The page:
Key principles for smart appliance standards


The appliances in our houses – washing machines, fridges and air conditioners – have a key role to play in the transition to a low-carbon economy.

Electric vehicles and electrification of heat could increase peak demand from 60-70 GW now by 18 GW by 2020.

That will need around 6 new nuclear reactors the size of Hinkley Point C and a huge investment in additional network reinforcement.

Smart appliances that can change when they use electricity could reduce that additional demand from 18 GW to only 6 GW, according to a government consultation on smart appliances that runs from March to June 2018.

The consultation is looking at defining standards – the principles and associated functionalities required for smart appliances – to give industry something to aim for.

A smart appliance is, according to the policy, a product which:

  1. Has communications: It can connect to a network and communicate
  2. Is flexible: It can change how it uses electricity based on a signal like price (automatic, responsive modulation)

The standards will not apply to all products – only the ones with the most potential for flexibility. In particular, lighting and cooking are not included.

The kinds of products that could be smart are:

  • Cold appliances: fridges, freezers
  • Wet appliances: Washing machines, dryers, dishwashers
  • Heating: Electric heaters, controls, heat pumps, air conditioners
  • Battery storage: Standalone or combined storage like PV-Solar systems

The standards for smart appliances look at five key areas.

It’s important that people can choose brands of product without having issues with how their machines talk to each other.

Open standards that promote interoperability help with this – and using a common data model that has a standard instruction set is a preferred approach in the policy for communications between machines and between machines and their controllers.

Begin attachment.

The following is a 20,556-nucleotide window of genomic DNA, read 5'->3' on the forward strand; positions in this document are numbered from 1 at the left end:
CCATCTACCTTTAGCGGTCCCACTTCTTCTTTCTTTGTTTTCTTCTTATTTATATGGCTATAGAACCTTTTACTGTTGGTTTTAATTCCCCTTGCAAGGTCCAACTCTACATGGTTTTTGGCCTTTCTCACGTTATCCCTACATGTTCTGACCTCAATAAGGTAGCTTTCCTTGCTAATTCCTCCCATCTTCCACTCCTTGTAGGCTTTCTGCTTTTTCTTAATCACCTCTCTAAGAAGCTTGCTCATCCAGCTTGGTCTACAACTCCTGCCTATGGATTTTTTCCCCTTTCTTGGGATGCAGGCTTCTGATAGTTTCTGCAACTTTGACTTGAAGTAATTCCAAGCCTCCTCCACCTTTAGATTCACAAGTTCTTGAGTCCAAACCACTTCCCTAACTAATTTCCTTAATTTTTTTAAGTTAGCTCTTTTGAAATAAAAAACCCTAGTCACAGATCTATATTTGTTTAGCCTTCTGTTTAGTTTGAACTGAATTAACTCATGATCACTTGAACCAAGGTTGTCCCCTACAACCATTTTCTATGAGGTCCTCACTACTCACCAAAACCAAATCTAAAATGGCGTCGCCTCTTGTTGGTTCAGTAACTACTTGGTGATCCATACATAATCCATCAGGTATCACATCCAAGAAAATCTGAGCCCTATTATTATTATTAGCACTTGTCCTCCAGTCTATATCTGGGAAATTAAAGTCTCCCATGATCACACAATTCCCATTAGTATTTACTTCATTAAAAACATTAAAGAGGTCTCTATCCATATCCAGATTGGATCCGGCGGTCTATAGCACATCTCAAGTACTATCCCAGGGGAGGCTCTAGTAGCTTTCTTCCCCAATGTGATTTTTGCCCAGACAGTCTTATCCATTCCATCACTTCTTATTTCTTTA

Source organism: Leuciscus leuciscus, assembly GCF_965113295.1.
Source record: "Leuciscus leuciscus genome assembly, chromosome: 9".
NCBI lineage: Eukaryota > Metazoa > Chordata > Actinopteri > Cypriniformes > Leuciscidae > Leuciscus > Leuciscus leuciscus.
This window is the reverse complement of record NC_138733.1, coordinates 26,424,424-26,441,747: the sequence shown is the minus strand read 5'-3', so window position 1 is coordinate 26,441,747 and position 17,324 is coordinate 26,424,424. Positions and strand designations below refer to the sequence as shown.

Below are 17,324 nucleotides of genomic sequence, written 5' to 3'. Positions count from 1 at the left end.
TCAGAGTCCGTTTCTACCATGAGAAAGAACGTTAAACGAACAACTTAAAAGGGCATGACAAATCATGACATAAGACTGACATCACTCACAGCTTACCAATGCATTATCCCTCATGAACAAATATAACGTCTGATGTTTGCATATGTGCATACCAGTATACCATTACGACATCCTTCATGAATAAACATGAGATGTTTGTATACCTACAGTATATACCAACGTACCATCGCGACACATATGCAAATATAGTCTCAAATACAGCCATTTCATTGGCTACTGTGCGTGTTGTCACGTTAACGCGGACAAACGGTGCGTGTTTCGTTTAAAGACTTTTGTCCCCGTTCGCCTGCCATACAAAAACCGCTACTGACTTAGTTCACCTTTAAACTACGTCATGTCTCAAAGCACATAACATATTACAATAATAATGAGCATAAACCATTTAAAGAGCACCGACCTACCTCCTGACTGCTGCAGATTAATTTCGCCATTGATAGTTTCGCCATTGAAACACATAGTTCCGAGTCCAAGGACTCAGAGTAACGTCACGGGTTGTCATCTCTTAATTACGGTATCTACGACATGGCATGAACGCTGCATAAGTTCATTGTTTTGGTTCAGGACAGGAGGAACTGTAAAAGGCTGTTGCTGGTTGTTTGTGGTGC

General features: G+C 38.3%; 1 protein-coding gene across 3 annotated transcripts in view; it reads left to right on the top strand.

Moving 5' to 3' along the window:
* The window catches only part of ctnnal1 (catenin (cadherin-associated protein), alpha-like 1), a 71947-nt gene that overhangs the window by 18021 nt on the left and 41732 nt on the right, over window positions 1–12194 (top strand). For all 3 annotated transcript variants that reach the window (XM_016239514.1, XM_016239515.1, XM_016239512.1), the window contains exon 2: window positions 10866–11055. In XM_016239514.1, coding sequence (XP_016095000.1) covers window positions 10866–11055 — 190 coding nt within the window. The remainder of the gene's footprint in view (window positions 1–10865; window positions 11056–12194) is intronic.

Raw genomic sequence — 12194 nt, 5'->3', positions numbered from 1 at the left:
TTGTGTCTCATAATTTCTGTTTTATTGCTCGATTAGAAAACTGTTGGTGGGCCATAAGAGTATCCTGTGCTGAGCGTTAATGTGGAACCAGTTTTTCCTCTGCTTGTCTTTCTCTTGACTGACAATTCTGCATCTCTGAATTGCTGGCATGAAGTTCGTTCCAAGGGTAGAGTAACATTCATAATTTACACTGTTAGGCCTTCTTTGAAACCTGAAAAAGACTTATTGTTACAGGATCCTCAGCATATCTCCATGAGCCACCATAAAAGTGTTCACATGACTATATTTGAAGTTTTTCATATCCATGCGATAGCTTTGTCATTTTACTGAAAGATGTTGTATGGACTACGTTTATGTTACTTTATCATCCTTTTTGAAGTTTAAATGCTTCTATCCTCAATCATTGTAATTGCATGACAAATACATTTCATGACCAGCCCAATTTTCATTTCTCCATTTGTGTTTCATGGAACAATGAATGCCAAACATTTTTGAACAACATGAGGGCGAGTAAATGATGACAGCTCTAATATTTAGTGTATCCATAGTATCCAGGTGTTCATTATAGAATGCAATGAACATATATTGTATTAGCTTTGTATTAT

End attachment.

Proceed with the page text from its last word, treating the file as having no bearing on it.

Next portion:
The point about smart appliances is that they help with grid stability, for example by shifting when they are on away from times when there is lots of stress on the grid.

Clearly, they can also do the opposite: add load to the grid if misused and put more stress on the grid – potentially leading to faults and blackouts.

So, cyber security is an essential part of all internet connected devices these days to make sure this doesn’t happen.

A secure by design approach is a recommended one.

The appliances will create and store data so data privacy requirements will be in the standards.

Finally, when it comes to consumer protection, the standards will cover product safety and end-of-life process – and these will cover how the physical product is recycled and how the data on the system is handled.

Products that comply with the standard will have a label, and the standards will also be aligned with what is happening internationally.

A smart energy system could save taxpayers £17-40 billion to 2050, so many people will be watching this space with interest over the coming years.

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